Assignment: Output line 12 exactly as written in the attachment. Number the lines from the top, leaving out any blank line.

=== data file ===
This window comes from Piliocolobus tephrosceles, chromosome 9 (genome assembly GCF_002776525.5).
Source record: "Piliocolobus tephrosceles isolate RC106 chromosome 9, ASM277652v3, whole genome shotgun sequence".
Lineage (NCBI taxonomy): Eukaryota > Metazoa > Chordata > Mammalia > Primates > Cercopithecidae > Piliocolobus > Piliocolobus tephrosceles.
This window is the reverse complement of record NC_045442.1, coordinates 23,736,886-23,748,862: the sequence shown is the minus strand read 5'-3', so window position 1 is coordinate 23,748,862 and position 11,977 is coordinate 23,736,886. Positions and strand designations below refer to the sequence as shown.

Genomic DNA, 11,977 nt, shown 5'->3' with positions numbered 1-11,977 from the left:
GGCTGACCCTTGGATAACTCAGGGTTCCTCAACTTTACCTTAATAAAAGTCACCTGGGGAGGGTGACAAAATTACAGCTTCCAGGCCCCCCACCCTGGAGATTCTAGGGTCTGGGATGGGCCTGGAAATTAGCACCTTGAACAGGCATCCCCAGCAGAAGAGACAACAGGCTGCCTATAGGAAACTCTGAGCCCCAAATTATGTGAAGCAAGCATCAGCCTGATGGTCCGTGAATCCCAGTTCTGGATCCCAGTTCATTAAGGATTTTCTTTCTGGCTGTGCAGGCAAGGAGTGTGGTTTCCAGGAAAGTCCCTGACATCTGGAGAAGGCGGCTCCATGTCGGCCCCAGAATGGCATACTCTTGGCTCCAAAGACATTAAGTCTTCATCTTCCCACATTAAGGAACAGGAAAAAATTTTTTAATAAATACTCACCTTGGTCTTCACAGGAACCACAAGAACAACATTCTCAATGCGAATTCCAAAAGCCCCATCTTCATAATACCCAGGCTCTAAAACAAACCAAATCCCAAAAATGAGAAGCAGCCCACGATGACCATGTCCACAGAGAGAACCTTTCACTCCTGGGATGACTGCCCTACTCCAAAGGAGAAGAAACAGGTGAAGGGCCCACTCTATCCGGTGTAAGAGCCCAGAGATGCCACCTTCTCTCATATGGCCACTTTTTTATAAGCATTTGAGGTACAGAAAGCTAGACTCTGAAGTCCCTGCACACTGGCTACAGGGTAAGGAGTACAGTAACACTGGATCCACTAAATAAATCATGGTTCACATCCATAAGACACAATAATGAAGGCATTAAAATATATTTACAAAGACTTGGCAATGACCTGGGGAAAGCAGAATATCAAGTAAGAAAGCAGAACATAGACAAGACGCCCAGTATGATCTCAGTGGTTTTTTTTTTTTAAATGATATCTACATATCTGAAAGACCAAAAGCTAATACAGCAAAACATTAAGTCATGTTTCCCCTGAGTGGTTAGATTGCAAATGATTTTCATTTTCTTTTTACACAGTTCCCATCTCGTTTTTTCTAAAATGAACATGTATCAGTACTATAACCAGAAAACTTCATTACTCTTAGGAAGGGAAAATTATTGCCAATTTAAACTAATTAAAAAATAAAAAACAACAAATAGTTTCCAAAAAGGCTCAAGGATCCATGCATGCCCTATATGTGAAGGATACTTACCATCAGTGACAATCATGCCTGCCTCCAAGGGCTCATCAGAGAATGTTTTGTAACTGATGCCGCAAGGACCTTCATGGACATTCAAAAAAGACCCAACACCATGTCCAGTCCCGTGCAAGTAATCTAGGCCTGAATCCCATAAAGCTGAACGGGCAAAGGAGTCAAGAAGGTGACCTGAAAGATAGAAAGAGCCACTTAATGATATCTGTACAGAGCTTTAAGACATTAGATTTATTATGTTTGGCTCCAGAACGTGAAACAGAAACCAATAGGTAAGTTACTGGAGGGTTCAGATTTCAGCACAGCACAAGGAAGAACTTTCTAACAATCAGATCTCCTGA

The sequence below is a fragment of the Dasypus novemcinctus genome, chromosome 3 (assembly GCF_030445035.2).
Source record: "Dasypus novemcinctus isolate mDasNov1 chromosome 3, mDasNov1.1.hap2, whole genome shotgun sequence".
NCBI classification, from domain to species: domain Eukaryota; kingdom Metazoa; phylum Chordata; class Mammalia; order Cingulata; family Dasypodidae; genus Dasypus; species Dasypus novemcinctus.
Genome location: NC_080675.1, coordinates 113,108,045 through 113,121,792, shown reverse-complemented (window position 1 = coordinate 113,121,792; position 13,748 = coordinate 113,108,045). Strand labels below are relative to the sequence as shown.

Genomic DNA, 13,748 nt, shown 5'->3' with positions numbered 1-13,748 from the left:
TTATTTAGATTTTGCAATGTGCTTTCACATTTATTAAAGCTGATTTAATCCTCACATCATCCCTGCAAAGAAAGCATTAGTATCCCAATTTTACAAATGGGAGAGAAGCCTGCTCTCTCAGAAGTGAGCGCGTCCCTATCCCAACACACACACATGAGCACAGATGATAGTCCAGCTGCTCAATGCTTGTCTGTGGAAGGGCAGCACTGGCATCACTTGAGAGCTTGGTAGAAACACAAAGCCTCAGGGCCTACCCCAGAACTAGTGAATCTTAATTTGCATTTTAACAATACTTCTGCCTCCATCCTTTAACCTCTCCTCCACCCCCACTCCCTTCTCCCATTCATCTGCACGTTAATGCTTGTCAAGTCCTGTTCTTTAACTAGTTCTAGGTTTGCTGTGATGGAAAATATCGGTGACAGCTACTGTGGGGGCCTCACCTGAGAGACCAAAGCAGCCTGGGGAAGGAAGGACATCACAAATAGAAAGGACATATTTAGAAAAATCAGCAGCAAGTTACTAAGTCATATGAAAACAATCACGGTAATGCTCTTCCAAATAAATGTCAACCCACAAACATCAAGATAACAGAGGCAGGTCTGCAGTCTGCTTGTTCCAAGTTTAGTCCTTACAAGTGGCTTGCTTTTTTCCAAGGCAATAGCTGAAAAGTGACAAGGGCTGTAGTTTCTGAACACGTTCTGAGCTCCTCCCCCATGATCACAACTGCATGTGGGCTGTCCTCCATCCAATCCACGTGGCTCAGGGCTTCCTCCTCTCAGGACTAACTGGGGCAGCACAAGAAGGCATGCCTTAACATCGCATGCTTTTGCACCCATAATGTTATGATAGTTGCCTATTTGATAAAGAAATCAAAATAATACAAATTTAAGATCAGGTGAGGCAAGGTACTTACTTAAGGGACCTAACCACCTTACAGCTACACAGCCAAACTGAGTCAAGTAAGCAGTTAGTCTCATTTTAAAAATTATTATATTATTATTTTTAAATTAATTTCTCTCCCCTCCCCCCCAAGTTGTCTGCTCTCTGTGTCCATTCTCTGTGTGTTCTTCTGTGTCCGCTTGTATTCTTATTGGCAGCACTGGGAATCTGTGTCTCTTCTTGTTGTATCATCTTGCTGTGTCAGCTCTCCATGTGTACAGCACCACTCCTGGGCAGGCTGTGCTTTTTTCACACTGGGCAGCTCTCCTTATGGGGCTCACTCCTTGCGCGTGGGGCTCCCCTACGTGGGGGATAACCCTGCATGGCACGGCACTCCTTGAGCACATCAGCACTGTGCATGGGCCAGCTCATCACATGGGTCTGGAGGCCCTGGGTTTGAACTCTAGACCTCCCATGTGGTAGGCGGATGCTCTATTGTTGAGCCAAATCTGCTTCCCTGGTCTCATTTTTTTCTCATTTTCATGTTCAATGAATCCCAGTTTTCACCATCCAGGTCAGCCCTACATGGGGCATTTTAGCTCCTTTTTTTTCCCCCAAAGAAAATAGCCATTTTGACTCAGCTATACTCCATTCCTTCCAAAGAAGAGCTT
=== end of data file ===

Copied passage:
TTATTTAGATTTTGCAATGTGCTTTCACATTTATTAAAGCTGATTTAATCCTCACATCATCCCTGCAAAGAAAGCATTAGTATCCCAATTTTACAAATGGGAGAGAAGCCTGCTCTCTCAGAAGTGAGCGCGTCCCTATCCCAACACACACACATGAGCACAGATGATAGTCCAGCTGCTCAATGCTTGTCTGTGGAAGGGCAGCACTGGCATCACTTGAGAGCTTGGTAGAAACACAAAGCCTCAGGGCCTACCCCAGAACTAGTGAATCTTAATTTGCATTTTAACAATACTTCTGCCTCCATCCTTTAACCTCTCCTCCACCCCCACTCCCTTCTCCCATTCATCTGCACGTTAATGCTTGTCAAGTCCTGTTCTTTAACTAGTTCTAGGTTTGCTGTGATGGAAAATATCGGTGACAGCTACTGTGGGGGCCTCACCTGAGAGACCAAAGCAGCCTGGGGAAGGAAGGACATCACAAATAGAAAGGACATATTTAGAAAAATCAGCAGCAAGTTACTAAGTCATATGAAAACAATCACGGTAATGCTCTTCCAAATAAATGTCAACCCACAAACATCAAGATAACAGAGGCAGGTCTGCAGTCTGCTTGTTCCAAGTTTAGTCCTTACAAGTGGCTTGCTTTTTTCCAAGGCAATAGCTGAAAAGTGACAAGGGCTGTAGTTTCTGAACACGTTCTGAGCTCCTCCCCCATGATCACAACTGCATGTGGGCTGTCCTCCATCCAATCCACGTGGCTCAGGGCTTCCTCCTCTCAGGACTAACTGGGGCAGCACAAGAAGGCATGCCTTAACATCGCATGCTTTTGCACCCATAATGTTATGATAGTTGCCTATTTGATAAAGAAATCAAAATAATACAAATTTAAGATCAGGTGAGGCAAGGTACTTACTTAAGGGACCTAACCACCTTACAGCTACACAGCCAAACTGAGTCAAGTAAGCAGTTAGTCTCATTTTAAAAATTATTATATTATTATTTTTAAATTAATTTCTCTCCCCTCCCCCCCAAGTTGTCTGCTCTCTGTGTCCATTCTCTGTGTGTTCTTCTGTGTCCGCTTGTATTCTTATTGGCAGCACTGGGAATCTGTGTCTCTTCTTGTTGTATCATCTTGCTGTGTCAGCTCTCCATGTGTACAGCACCACTCCTGGGCAGGCTGTGCTTTTTTCACACTGGGCAGCTCTCCTTATGGGGCTCACTCCTTGCGCGTGGGGCTCCCCTACGTGGGGGATAACCCTGCATGGCACGGCACTCCTTGAGCACATCAGCACTGTGCATGGGCCAGCTCATCACATGGGTCTGGAGGCCCTGGGTTTGAACTCTAGACCTCCCATGTGGTAGGCGGATGCTCTATTGTTGAGCCAAATCTGCTTCCCTGGTCTCATTTTTTTCTCATTTTCATGTTCAATGAATCCCAGTTTTCACCATCCAGGTCAGCCCTACATGGGGCATTTTAGCTCCTTTTTTTTCCCCCAAAGAAAATAGCCATTTTGACTCAGCTATACTCCATTCCTTCCAAAGAAGAGCTT